TALLAHASSEE, Fla. — The Latest on the Florida election (all times local):

9:45 p.m.

President Donald Trump is weighing in on Florida's hotly contested Senate race, citing the possibility of election fraud.

Trump tweets: "Law Enforcement is looking into another big corruption scandal having to do with Election Fraud in #Broward and Palm Beach. Florida voted for Rick Scott!"

Republican Gov. Rick Scott held a 0.21 percentage point lead over Democratic incumbent Sen. Bill Nelson on Thursday afternoon.

As outgoing governor, Scott said at a news conference Thursday night that he has asked the Florida Department of Law Enforcement to investigate elections offices in the Democratic strongholds of Palm Beach and Broward counties, questioning whether they were trying to inflate the Democratic vote.

Nelson's campaign released a statement saying Scott's action appears to be politically motivated and borne of desperation in his bid to win his Senate race.

Gretl Plessinger, a spokeswoman for the FDLE, said the agency would follow up on the governor's request.

This item has been corrected to show Scott has asked, not ordered, the Florida Department of Law Enforcement to investigate elections offices in Palm Beach and Broward counties.

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9:10 p.m.

Republican Gov. Rick Scott's Senate campaign is suing the Broward County elections supervisor to turn over records regarding how ballots are being counted.

Scott's campaign and the National Republican Senatorial Committee filed a lawsuit late Thursday demanding that Broward Elections Supervisor Brenda Snipes be ordered to turn over several records detailing the counting and collection of ballots cast in Tuesday's election. They are seeking an emergency hearing as the votes must be certified by noon Saturday.

The lawsuit was filed about the same time Scott asked state law enforcement officials to investigate the Broward and Palm Beach voting operation.

Gretl Plessinger, a spokeswoman for the FDLE, said the agency would follow up on the governor's request.

Scott has a narrow lead over incumbent Democratic Sen. Bill Nelson and the race may be headed to a recount. His lead narrowed as final ballots in heavily Democratic Broward and Palm Beach counties were counted Wednesday and Thursday.

No one answered at Snipes' office late Thursday. Nelson campaign spokesman Dan McLaughlin issued a statement saying that all votes should be counted accurately and that Scott's action "appears to be politically motivated and borne out of desperation."

This story has been corrected to show that Gov. Scott has asked, not ordered, the Florida Department of Law Enforcement to investigate elections offices in Palm Beach and Broward counties.

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8:45 p.m.

Florida Republican Gov. Rick Scott is accusing election officials in two counties of trying to thwart the will of the voters, as recounts seem likely for several statewide races.

Scott said at a news conference Thursday night that he is asking the Florida Department of Law Enforcement to investigate elections offices in Broward and Palm Beach counties.

Gretl Plessinger, a spokeswoman for the FDLE, said the agency would follow up on the governor's request.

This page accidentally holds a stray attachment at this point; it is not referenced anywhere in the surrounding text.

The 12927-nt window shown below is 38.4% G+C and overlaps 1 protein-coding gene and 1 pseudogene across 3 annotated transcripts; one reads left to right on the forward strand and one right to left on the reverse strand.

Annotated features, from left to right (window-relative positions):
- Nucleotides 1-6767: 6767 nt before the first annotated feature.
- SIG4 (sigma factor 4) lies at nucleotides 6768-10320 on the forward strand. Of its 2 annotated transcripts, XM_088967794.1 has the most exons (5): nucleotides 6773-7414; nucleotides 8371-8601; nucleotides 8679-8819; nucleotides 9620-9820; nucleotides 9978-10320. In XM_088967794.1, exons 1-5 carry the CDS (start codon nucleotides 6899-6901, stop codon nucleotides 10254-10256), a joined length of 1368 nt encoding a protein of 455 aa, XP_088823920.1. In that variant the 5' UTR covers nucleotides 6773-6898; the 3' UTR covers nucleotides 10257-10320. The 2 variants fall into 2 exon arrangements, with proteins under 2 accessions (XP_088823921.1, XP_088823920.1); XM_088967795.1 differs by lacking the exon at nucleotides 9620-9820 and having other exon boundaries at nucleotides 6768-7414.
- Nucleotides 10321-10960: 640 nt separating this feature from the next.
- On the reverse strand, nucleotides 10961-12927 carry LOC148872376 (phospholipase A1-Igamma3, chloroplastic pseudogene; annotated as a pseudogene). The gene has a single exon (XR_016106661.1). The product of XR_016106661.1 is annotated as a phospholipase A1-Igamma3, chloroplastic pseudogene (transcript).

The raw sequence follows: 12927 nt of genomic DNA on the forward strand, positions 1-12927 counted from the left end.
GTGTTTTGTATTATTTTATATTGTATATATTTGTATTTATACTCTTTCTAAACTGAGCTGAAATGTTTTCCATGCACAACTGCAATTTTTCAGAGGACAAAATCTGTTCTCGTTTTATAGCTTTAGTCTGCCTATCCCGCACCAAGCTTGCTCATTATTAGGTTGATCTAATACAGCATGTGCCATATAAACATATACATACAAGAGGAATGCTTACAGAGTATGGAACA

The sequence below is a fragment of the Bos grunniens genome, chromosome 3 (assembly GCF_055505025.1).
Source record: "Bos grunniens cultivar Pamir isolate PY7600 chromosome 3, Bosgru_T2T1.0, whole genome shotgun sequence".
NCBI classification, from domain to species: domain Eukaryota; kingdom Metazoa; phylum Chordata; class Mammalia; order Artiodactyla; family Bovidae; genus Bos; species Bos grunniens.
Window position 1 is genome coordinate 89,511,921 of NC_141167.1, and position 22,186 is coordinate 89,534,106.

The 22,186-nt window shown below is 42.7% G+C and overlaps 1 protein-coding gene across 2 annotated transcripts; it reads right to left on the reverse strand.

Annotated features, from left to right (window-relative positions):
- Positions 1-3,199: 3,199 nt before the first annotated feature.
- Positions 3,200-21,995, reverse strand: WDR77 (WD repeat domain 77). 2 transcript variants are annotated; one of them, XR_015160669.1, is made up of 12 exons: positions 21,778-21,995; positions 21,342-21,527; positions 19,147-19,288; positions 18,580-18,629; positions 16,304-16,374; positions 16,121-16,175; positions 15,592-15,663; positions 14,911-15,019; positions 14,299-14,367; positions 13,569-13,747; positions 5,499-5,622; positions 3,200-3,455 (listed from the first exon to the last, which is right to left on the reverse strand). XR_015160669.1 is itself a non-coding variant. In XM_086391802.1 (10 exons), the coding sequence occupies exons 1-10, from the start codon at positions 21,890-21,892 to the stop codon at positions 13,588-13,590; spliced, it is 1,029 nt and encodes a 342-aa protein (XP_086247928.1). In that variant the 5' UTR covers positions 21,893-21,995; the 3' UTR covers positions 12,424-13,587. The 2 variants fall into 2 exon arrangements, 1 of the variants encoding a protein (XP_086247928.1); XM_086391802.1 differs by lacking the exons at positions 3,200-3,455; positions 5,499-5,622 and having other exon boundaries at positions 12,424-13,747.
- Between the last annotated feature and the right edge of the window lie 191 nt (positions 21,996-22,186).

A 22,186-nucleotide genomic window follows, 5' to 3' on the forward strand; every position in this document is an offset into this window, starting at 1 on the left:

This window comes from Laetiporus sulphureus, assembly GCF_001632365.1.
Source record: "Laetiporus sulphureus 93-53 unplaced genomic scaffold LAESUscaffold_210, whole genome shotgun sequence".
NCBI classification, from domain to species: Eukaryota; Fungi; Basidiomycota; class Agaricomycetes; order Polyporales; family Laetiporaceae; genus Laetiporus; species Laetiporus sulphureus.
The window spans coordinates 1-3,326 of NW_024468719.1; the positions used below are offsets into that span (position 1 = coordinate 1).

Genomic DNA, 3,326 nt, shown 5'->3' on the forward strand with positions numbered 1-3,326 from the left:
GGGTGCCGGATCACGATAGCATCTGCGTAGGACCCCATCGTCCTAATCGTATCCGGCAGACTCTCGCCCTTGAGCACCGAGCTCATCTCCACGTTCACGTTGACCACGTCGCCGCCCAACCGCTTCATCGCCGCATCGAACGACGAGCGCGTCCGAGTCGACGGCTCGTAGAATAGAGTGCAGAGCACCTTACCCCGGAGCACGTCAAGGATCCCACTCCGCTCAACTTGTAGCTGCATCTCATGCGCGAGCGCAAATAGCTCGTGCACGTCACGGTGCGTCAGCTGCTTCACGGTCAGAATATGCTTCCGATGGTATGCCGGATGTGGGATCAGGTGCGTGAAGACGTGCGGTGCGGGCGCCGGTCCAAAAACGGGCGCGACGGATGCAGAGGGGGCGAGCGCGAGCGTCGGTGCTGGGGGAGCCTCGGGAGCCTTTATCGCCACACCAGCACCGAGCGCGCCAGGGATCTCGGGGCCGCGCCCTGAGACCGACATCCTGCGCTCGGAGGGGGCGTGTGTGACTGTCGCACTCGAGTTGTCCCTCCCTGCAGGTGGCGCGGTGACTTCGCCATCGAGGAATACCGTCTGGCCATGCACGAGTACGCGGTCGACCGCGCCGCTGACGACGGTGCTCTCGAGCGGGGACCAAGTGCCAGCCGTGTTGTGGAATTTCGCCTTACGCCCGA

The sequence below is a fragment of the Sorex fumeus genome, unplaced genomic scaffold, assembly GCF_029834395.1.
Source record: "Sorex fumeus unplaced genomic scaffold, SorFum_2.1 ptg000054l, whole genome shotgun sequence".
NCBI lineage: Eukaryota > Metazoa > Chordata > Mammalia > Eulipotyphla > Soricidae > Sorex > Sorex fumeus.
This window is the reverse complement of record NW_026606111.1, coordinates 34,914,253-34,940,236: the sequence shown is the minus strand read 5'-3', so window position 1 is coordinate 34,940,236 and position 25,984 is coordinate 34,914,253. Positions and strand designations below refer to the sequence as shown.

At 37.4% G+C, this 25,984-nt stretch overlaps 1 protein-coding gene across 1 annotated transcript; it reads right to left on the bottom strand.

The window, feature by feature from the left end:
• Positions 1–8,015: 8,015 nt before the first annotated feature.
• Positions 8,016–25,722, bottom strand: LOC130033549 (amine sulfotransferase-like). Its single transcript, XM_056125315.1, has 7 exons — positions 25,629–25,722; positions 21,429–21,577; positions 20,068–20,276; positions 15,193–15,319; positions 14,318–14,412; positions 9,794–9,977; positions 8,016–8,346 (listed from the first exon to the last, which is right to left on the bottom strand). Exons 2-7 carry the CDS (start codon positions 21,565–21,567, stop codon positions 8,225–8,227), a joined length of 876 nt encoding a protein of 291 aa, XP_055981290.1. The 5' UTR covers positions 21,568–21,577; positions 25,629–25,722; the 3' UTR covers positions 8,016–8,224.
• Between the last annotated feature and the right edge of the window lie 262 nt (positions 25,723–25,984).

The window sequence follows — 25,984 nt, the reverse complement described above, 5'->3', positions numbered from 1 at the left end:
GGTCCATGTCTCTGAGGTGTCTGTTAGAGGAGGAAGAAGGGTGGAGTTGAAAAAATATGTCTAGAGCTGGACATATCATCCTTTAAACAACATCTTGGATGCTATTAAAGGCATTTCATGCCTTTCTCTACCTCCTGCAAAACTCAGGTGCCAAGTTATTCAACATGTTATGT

Under Florida law, a recount is mandatory if the winning candidate's margin is less than 0.5 percentage points.

Scott, a Republican, is running for U.S. Senate and held a 0.21 percentage lead over Democratic incumbent Bill Nelson on Thursday afternoon. Republican gubernatorial candidate Ron DeSantis held a 0.47 percentage point lead over Democrat Andrew Gillum. Candidates for the Florida Cabinet position of agriculture commissioner where separated by less than 500 votes out of more than 8 million cast.

This item has been corrected to show Gov. Scott has asked, not ordered, the Florida Department of Law Enforcement to investigate elections offices in Palm Beach and Broward counties.

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4:45 p.m.

The Associated Press is closely monitoring the race for governor in Florida, where election officials continue to count absentee ballots.

AP on Tuesday called the election for Republican Ron DeSantis over Democrat Andrew Gillum. DeSantis holds a lead of 38,613 votes out of more than 8.2 million ballots counted — a margin of 0.47 percentage points.

Under Florida law, a recount is mandatory if the margin of the winning candidate is less than 0.5 percentage points when the first unofficial count is verified Saturday by Florida's secretary of state.

Should that count show DeSantis with a margin of less than 0.5 percentage points, triggering a recount, AP will retract its call for DeSantis. It is AP policy not to call a race that is facing a recount.

If the race proceeds to a recount, no new call will be made until the recount is complete and the results of the election are certified by Florida officials.

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1:15 p.m.

Democrat Andrew Gillum's campaign now says it's prepared for a possible recount in the Florida governor race that he conceded to Republican Ron DeSantis on Tuesday night.

In a statement Thursday, Gillum's campaign says it underestimated the ballots that still needed to be counted when he conceded.

The campaign says it's monitoring the situation and preparing for a possible state-mandated recount.

Florida law requires a recount in races in which the winning margin is 0.5 percent or less, unless the trailing candidate says in writing that he or she doesn't want a recount. Canvassing boards conduct the recount by running ballots through vote tabulation machines.

As of Wednesday morning, DeSantis led Gillum by 43,039 votes out of nearly 8.2 million cast, or a difference of 0.526 of a percentage point.